October 17, 2017
Should You Get an Annual Cognition Checkup?

Should You Get an Annual Cognition Checkup?

by Health After 50  |  

Many of us joke about those times when we forgot why we walked into a room or had difficulty recall­ing a person’s name. Although such “senior moments” become more common as you enter your 50s and 60s, it’s comforting to know that this minor forgetfulness is a normal sign of aging, not a sign of dementia.

But other types of memory loss, such as forgetting appoint­ments or becoming disoriented in a familiar place, may indicate mild cognitive impairment.

An annual cognition checkup?

If you’re covered under Medicare, you are entitled to receive a rou­tine cognitive screening evaluation at no cost as part of your yearly wellness visit. In addition to performing your annual physical exam, your doctor will assess your mental function.

To do this, your doctor observes you during your conversations together, takes into account any memory concerns expressed by you or loved ones, and asks a few questions about your memory. Some doctors use struc­tured questionnaires or other tools for evaluation, as well.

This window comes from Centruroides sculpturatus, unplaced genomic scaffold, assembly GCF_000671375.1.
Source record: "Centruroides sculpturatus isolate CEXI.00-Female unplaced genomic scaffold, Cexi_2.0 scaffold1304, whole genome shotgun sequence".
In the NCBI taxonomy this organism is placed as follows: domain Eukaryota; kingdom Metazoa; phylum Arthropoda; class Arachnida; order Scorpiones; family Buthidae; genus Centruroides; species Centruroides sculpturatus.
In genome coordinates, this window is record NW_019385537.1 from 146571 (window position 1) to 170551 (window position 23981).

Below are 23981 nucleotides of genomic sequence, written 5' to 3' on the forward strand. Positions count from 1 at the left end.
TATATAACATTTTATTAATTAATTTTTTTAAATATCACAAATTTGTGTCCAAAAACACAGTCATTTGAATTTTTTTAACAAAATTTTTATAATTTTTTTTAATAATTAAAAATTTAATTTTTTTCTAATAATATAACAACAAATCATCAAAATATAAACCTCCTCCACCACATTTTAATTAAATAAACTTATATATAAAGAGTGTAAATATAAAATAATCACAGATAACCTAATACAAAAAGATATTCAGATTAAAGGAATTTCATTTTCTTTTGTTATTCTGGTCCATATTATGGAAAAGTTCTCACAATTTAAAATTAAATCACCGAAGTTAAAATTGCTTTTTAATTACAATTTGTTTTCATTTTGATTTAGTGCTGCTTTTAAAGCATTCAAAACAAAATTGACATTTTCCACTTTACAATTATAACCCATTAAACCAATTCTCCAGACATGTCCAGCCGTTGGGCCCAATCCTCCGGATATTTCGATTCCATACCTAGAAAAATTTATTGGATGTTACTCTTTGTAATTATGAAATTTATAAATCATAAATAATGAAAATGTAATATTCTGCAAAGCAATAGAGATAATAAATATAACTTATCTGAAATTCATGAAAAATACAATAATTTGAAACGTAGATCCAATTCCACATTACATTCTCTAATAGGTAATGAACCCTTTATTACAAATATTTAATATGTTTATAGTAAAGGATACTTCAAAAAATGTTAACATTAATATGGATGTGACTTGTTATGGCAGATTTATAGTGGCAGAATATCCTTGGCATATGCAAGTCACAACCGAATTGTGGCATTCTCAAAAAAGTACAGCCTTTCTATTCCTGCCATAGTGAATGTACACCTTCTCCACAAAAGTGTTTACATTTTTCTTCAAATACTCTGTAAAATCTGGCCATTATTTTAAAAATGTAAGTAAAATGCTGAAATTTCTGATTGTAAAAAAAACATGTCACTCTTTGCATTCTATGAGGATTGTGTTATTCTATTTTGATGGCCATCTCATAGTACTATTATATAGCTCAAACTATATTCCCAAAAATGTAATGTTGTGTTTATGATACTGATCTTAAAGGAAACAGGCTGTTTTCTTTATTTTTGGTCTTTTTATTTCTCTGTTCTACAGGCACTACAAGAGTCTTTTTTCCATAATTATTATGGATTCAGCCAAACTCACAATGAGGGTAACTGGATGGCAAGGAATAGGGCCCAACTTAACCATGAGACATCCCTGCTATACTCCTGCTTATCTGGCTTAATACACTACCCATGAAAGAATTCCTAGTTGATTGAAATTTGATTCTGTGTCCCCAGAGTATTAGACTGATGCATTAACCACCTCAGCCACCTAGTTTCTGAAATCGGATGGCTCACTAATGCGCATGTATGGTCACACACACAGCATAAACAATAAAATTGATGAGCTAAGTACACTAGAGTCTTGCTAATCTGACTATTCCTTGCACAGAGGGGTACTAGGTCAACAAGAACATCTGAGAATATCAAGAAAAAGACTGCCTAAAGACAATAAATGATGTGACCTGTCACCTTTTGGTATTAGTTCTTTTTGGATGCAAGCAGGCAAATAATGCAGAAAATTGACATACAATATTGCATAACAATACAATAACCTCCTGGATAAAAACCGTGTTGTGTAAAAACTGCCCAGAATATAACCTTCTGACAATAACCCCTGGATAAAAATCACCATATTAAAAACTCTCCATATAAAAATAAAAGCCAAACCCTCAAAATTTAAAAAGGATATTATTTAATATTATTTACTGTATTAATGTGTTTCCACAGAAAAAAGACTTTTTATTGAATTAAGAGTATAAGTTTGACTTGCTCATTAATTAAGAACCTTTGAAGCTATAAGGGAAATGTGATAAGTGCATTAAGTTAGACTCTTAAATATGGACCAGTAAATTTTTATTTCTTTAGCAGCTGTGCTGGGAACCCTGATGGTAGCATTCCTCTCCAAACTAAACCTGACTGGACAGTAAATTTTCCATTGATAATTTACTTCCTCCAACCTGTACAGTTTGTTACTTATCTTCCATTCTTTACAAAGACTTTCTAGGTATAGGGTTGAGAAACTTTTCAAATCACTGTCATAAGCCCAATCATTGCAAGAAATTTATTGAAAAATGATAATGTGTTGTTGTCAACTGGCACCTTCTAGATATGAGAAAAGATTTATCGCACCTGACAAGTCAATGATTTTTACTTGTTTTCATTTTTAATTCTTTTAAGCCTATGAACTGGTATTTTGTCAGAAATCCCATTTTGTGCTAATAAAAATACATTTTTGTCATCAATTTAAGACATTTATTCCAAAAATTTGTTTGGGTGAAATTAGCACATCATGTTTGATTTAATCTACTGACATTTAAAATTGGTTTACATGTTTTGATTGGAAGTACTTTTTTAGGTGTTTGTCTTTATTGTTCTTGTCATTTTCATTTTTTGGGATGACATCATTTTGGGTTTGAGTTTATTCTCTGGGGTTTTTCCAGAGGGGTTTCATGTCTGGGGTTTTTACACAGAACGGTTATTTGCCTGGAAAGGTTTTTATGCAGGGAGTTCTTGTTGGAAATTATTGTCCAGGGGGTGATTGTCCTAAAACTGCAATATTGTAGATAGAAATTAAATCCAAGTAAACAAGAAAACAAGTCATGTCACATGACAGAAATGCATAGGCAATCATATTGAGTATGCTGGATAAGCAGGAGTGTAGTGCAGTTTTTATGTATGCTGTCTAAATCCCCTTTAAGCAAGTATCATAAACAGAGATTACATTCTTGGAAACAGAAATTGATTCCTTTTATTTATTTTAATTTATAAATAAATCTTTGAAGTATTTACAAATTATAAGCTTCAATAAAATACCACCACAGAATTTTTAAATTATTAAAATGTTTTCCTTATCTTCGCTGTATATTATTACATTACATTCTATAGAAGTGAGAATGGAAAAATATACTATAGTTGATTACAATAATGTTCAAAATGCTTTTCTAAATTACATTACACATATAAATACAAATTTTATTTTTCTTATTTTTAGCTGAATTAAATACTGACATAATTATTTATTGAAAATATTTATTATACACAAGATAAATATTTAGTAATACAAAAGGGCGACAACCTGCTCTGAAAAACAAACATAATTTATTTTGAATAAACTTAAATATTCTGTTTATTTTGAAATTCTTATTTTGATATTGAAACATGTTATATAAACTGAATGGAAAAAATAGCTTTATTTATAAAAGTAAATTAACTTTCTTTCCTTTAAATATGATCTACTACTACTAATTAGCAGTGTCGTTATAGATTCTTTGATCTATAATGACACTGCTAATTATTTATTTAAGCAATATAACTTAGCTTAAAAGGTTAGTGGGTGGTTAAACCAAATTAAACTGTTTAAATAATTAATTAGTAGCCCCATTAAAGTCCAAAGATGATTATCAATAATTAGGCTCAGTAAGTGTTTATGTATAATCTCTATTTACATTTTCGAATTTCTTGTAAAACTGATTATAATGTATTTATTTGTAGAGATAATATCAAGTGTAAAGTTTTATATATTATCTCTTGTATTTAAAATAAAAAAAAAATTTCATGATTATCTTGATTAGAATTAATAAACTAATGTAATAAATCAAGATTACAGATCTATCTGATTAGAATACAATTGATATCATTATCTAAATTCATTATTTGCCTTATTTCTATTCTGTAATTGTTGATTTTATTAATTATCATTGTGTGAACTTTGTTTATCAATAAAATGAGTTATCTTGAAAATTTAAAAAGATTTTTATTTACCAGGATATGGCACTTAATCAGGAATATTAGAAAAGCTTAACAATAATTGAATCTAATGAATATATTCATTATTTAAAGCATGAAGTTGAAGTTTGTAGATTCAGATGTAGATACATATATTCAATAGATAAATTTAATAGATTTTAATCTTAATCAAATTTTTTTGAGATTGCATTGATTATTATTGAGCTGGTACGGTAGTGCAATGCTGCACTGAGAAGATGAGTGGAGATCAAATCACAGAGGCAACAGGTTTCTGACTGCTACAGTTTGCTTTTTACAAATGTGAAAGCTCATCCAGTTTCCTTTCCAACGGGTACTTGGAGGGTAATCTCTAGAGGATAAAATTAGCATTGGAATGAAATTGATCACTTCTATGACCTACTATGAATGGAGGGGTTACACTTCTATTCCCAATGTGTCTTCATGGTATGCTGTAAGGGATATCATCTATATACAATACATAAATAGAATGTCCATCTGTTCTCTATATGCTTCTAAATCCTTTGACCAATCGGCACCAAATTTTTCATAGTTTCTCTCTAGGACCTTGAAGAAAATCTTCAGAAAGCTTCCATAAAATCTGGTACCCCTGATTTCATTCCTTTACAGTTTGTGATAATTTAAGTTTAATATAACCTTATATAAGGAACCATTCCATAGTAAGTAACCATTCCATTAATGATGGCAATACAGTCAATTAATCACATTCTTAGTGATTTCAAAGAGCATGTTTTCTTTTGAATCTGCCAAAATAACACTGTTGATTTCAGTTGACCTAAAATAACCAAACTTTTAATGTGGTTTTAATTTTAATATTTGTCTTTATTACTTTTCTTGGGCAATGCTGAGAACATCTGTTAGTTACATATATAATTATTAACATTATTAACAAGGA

Interestingly, the U.S. Preventive Services Task Force (USPSTF)— an independent panel of medical experts—does not recommend routine cognitive screening for older adults. The USPSTF says there’s not enough scientific evidence to know whether the benefits of routine screening outweigh the harms.

Another approach comes from the Alzheimer’s Association, which advises doctors to ask during the annual wellness visit whether a patient has been experiencing signs or symptoms of cognitive troubles. If symptoms are present or if no one is available to confirm that they are not, a brief cognitive assessment should be performed.

Bottom line: If your primary care doctor doesn’t ask whether you (or your loved one) has been experiencing memory or thinking problems, but you feel that a cognitive assess­ment would be helpful, by all means bring it up. In addition to performing an initial assessment, the doctor can rule out underlying health prob­lems that could be responsible, and, if necessary, refer you to a neurologist, a doctor who specializes in nervous system problems.

This article was adapted from Health After 50.